What is the end of maritime finance?

A high barrier to entry for investors is often associated with the presence of considerable profits. John M. Hadjipateras, CEO of Infinity Maritime Commercial Shipping, argues that this situation has changed recently.

When some of the most powerful individuals in the marine sector got together with specialists from the banking and technology industries, Infinity Maritime was established. Because of the global financial crisis, the introduction of capital adequacy rules for marine loans, and the International Maritime Organization’s aim of net-zero carbon shipping by 2050, small and medium-sized operators are having a difficult time obtaining bank financing.
It is challenging to get financing for the maritime industry with popular Same Day Approval.

Additional financing has to be brought into the industry in order to hasten the development of innovative technologies that are more environmentally friendly. Additionally, as shown by the Poseidon Principles, a wide variety of investors, ranging from HNW individuals and family offices to institutions and private equity firms, are interested in environmental, social, and governance (ESG) investments.

“What are some ways that we may increase both the operator and commercial yield?”

In the past, maritime operators have often prospered despite a lack of openness, which may be detrimental to the interests of ship investors. Improved governance will be of assistance. A fundamental industrial paradigm that new technology firms are attempting to address is the lack of opaqueness in their operations and supply chains. The Sea Cargo Charter is working on improving both operational efficiency and the level of openness.

“What about the increasing obligations concerning ESG?”

The imperatives and goals of sustainability are not being met by the current state of propulsion technology. Consequently, there will be a rise in the amount invested as more practical alternatives to fossil fuels become accessible.

During the course of the conversation, a proposal was developed to advance the industry economically and sustainably by utilizing the developing technology of blockchain to simplify trading and make investing more accessible to more people. This would be done in comparison to other available options.

Infinity Maritime is the first platform to provide an alternative form of marine financing via the use of digital technology. This opens the door for fractional ownership of commercial ships such as tankers, bulkers, and box ships, which will help shape the future of maritime finance. Lloyd’s List has already put it in their list of the Top 10 developments for Ship Finance in 2020:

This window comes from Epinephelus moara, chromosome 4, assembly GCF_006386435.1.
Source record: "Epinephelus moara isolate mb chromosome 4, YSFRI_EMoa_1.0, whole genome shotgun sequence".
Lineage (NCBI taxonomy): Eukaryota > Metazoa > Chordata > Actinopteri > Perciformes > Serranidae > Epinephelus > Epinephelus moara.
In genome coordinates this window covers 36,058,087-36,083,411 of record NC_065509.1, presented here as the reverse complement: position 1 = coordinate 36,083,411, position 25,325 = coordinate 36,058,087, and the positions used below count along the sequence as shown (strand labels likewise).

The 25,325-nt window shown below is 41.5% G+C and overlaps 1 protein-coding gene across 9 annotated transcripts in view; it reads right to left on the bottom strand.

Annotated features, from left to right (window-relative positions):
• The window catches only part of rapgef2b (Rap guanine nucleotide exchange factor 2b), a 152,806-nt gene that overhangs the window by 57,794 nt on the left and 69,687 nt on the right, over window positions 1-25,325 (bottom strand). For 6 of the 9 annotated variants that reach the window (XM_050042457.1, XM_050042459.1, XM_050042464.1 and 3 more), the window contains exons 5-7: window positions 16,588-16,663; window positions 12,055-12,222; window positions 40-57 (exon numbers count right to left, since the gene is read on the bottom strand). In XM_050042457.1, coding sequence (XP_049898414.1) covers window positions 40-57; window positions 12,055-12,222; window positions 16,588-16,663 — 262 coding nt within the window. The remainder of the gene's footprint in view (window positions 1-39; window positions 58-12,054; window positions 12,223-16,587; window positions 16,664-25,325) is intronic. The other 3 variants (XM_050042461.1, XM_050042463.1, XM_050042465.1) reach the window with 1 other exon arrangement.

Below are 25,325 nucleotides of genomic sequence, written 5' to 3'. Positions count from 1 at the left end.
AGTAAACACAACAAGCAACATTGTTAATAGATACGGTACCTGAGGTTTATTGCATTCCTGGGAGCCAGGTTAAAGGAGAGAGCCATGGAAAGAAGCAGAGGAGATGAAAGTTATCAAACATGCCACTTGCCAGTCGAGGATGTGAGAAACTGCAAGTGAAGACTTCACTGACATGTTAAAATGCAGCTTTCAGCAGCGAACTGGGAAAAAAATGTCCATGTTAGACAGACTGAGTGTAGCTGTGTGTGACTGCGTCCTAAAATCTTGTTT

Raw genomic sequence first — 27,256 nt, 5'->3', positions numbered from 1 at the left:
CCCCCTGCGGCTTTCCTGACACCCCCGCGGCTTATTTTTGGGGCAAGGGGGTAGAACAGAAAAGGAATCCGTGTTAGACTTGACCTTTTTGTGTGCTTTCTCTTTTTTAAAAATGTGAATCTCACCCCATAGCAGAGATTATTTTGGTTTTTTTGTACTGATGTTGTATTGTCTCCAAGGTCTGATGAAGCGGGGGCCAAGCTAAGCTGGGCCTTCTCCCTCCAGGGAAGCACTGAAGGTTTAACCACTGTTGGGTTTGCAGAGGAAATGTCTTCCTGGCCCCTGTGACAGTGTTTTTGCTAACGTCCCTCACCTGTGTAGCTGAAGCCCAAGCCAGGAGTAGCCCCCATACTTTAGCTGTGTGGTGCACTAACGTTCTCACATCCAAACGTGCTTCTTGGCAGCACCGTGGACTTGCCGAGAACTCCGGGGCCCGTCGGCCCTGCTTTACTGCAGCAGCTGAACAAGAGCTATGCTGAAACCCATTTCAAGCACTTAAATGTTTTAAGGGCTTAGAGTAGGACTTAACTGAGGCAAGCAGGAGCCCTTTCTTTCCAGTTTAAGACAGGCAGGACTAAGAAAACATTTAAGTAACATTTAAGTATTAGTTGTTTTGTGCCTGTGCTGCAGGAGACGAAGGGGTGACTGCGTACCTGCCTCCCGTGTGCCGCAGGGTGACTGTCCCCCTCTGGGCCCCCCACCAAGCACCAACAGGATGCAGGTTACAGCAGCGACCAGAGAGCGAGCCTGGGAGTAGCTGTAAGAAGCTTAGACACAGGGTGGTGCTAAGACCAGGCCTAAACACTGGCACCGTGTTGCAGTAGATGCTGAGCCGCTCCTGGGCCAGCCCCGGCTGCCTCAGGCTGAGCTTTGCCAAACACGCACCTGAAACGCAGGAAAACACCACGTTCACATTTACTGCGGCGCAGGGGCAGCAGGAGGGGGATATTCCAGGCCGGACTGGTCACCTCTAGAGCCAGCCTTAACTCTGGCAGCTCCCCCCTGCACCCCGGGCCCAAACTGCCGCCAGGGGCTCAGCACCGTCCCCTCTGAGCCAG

The value and profits of the fleet will be reflected in the MetaUnits that are easily sold and given to investors.

A sustainable fleet is one that consists of modern eco-type ships that have the highest possible ratings in terms of EEOI, CII, and GHG and that can guarantee revenues and residual values.

Trading liquidity will be offered by both internal and external strategies, as part of MetaUnit’s offering of liquidity.

Holders of MetaUnits are eligible to receive commissions from the secondary market (liquidity).

An impartial Portfolio Asset Board will choose competent and well-known managers and these managers will be evaluated in comparison to several industry standards, including those pertaining to ESG.

Because there is no bank debt, there is no obligation to repay it. Because there is no leverage, financial worries cannot prevent the vessel from operating.

As a direct response to the COVID19 pandemic as well as the ongoing global financial crisis, Infinity Maritime has started the construction of its first dry bulk platform. Because of the global financial crisis and the new banking limitations, there are now fewer funds available. Even Nevertheless, the recovery of the global economy has led to a rise in the need for bulk shipments, which the pandemic has caused. There is a growing need, but there is a limited tonnage of smaller boats, thus it’s possible that bulk and project cargo may begin to be transported by larger vessels.

The platform is now soliciting investments for its first boats, one of which is a dry bulk handysize completed in Japan in 2013 and with a projected return of 17.9 percent. The platform’s long-term goal is to build a fleet worth $2.5 billion over the next three years.

LR is in the service of Infinity’s dream.

LR will provide assistance to Infinity Maritime in selecting boats based on performance and emissions data, as was revealed back in August. LR will also assess its products against the market using its I4 Insight platform and its Maritime Decarbonization Hub, and it will future-proof existing rules.

Andy McKernan, LR’s Business Director for Maritime Performance Services, said that the company is thrilled to be collaborating with Infinity Maritime on the commercialization of this innovative new technology.